The Cluster Version Operator (CVO) is responsible for collecting the status conditions from cluster Operators so that cluster administrators can better understand the state of the OKD cluster.

  • Available: The condition type Available indicates that an Operator is functional and available in the cluster. If the status is False, at least one part of the operand is non-functional and the condition requires an administrator to intervene.

  • Progressing: The condition type Progressing indicates that an Operator is actively rolling out new code, propagating configuration changes, or otherwise moving from one steady state to another.

    Operators do not report the condition type Progressing as True when they are reconciling a previous known state. If the observed cluster state has changed and the Operator is reacting to it, then the status reports back as True, since it is moving from one steady state to another.

  • Degraded: The condition type Degraded indicates that an Operator has a current state that does not match its required state over a period of time. The period of time can vary by component, but a Degraded status represents persistent observation of an Operator’s condition. As a result, an Operator does not fluctuate in and out of the Degraded state.

    There might be a different condition type if the transition from one state to another does not persist over a long enough period to report Degraded. An Operator does not report Degraded during the course of a normal update. An Operator may report Degraded in response to a persistent infrastructure failure that requires eventual administrator intervention.

    This condition type is only an indication that something may need investigation and adjustment. As long as the Operator is available, the Degraded condition does not cause user workload failure or application downtime.

  • Upgradeable: The condition type Upgradeable indicates whether the Operator is safe to update based on the current cluster state. The message field contains a human-readable description of what the administrator needs to do for the cluster to successfully update. The CVO allows updates when this condition is True, Unknown or missing.

    When the Upgradeable status is False, only minor updates are impacted, and the CVO prevents the cluster from performing impacted updates unless forced.

Understanding cluster version condition types

The Cluster Version Operator (CVO) monitors cluster Operators and other components, and is responsible for collecting the status of both the cluster version and its Operators. This status includes the condition type, which informs you of the health and current state of the OKD cluster.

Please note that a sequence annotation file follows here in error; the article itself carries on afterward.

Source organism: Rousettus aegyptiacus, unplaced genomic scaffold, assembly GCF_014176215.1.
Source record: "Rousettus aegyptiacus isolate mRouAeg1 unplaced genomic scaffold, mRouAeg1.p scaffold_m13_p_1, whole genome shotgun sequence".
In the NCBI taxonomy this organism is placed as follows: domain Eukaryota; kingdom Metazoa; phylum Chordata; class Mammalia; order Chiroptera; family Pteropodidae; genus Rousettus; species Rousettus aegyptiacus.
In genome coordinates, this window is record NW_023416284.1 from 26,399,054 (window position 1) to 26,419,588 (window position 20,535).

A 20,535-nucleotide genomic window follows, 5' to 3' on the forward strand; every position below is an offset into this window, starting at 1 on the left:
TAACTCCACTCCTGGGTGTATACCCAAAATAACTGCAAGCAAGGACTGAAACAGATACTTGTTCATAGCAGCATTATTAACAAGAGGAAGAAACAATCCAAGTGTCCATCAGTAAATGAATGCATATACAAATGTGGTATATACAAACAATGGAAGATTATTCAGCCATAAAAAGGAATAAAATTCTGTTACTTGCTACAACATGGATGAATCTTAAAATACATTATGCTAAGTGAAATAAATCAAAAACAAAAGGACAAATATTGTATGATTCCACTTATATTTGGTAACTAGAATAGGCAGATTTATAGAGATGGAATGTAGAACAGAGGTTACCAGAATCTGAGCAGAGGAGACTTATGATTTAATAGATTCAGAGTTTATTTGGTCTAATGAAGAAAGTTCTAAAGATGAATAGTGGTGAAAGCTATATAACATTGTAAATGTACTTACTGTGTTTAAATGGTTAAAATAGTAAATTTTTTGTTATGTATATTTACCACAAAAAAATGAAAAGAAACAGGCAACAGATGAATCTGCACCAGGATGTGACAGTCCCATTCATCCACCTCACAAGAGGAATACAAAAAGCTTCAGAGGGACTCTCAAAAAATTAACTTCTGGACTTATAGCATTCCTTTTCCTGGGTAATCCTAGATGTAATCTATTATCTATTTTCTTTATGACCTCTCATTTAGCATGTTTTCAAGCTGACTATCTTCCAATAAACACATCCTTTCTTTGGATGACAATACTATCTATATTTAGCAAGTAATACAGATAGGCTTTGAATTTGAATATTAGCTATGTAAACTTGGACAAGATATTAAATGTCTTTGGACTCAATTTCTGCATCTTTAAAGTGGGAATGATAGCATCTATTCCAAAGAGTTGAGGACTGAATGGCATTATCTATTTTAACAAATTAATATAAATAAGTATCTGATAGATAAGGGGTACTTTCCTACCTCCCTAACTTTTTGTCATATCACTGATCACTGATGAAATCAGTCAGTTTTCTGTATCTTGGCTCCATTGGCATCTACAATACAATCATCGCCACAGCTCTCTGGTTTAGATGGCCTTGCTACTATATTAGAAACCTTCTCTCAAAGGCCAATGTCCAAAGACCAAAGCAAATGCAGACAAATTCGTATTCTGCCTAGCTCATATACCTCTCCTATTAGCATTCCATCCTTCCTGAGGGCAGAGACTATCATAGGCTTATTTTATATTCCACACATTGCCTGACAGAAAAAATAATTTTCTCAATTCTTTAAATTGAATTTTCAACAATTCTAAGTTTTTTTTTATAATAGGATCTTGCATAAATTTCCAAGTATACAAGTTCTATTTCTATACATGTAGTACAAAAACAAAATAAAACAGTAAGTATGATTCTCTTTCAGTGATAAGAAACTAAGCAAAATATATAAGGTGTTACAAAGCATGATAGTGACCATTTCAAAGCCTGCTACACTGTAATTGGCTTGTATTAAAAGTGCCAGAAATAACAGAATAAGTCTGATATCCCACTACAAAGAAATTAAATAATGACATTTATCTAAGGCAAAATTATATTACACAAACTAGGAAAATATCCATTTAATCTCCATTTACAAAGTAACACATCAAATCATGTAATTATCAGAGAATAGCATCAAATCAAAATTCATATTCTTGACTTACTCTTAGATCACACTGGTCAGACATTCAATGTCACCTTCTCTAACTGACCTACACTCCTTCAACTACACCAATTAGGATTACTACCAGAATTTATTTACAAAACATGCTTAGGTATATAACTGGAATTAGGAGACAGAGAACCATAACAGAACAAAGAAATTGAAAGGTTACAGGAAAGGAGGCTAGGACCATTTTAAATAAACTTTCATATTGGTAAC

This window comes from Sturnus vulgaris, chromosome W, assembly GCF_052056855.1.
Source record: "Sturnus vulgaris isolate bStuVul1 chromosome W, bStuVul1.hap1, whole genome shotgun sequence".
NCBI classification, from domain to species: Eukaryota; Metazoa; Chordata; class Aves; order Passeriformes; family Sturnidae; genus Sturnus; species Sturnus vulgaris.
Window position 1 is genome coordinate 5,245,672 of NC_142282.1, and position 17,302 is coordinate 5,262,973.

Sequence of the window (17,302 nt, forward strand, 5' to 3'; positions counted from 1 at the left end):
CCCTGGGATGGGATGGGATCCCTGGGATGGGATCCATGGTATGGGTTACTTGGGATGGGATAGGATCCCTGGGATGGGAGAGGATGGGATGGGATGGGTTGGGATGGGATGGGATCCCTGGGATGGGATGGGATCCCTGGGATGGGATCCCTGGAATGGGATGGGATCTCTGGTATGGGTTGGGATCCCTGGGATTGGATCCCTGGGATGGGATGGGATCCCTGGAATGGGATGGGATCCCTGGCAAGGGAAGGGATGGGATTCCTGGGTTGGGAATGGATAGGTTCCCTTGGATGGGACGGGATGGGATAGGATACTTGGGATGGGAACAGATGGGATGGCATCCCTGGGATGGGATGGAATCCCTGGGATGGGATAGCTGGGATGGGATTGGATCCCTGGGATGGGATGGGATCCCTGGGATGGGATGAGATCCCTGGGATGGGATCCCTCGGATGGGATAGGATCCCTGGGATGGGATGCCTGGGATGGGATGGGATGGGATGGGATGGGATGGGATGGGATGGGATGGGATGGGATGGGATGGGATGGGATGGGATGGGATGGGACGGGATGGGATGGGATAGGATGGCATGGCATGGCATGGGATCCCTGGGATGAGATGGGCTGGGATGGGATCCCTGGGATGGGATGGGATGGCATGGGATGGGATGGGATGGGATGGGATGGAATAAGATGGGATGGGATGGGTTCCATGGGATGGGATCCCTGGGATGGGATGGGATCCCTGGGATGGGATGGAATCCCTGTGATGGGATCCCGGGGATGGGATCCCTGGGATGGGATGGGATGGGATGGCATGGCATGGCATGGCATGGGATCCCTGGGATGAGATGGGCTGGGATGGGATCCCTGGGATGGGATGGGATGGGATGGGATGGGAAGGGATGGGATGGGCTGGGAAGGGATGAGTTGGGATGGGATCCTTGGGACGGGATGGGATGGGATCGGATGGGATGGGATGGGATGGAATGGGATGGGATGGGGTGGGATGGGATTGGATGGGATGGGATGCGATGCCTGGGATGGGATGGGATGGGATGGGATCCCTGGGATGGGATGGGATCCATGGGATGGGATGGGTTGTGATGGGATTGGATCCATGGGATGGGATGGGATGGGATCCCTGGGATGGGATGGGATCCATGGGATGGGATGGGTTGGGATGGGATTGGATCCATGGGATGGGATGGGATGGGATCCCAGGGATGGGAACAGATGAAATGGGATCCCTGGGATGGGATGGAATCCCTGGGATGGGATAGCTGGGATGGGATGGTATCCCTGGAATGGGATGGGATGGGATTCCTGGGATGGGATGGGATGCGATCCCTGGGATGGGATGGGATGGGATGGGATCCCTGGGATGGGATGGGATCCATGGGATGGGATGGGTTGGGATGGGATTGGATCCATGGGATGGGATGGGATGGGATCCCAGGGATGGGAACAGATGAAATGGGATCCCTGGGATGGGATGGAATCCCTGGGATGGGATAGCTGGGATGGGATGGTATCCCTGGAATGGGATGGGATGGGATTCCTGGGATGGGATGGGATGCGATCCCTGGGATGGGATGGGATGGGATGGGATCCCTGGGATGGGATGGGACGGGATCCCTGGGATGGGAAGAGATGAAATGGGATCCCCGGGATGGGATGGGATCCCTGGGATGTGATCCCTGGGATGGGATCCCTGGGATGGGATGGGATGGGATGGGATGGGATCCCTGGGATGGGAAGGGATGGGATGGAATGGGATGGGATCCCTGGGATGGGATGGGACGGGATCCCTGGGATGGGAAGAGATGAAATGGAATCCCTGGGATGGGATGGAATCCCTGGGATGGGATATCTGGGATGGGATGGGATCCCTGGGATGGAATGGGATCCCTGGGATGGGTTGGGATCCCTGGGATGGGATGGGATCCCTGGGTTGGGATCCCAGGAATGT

In addition to Available, Progressing, and Upgradeable, there are condition types that affect cluster versions and Operators.

  • Failing: The cluster version condition type Failing indicates that a cluster cannot reach its desired state, is unhealthy, and requires an administrator to intervene.

  • Invalid: The cluster version condition type Invalid indicates that the cluster version has an error that prevents the server from taking action. The CVO only reconciles the current state as long as this condition is set.

  • RetrievedUpdates: The cluster version condition type RetrievedUpdates indicates whether or not available updates have been retrieved from the upstream update server. The condition is Unknown before retrieval, False if the updates either recently failed or could not be retrieved, or True if the availableUpdates field is both recent and accurate.

  • ReleaseAccepted: The cluster version condition type ReleaseAccepted with a True status indicates that the requested release payload was successfully loaded without failure during image verification and precondition checking.

  • ImplicitlyEnabledCapabilities: The cluster version condition type ImplicitlyEnabledCapabilities with a True status indicates that there are enabled capabilities that the user is not currently requesting through spec.capabilities. The CVO does not support disabling capabilities if any associated resources were previously managed by the CVO.

Common terms

Control plane

The control plane, which is composed of control plane machines, manages the OKD cluster. The control plane machines manage workloads on the compute machines, which are also known as worker machines.

Cluster Version Operator

The Cluster Version Operator (CVO) starts the update process for the cluster. It checks with OSUS based on the current cluster version and retrieves the graph which contains available or possible update paths.

Machine Config Operator

The Machine Config Operator (MCO) is a cluster-level Operator that manages the operating system and machine configurations. Through the MCO, platform administrators can configure and update systemd, CRI-O and Kubelet, the kernel, NetworkManager, and other system features on the worker nodes.

OpenShift Update Service

The OpenShift Update Service (OSUS) provides over-the-air updates to OKD, including to Fedora CoreOS (FCOS). It provides a graph, or diagram, that contains the vertices of component Operators and the edges that connect them.


Channels declare an update strategy tied to minor versions of OKD. The OSUS uses this configured strategy to recommend update edges consistent with that strategy.

Recommended update edge

A recommended update edge is a recommended update between OKD releases. Whether a given update is recommended can depend on the cluster’s configured channel, current version, known bugs, and other information. OSUS communicates the recommended edges to the CVO, which runs in every cluster.

Additional resources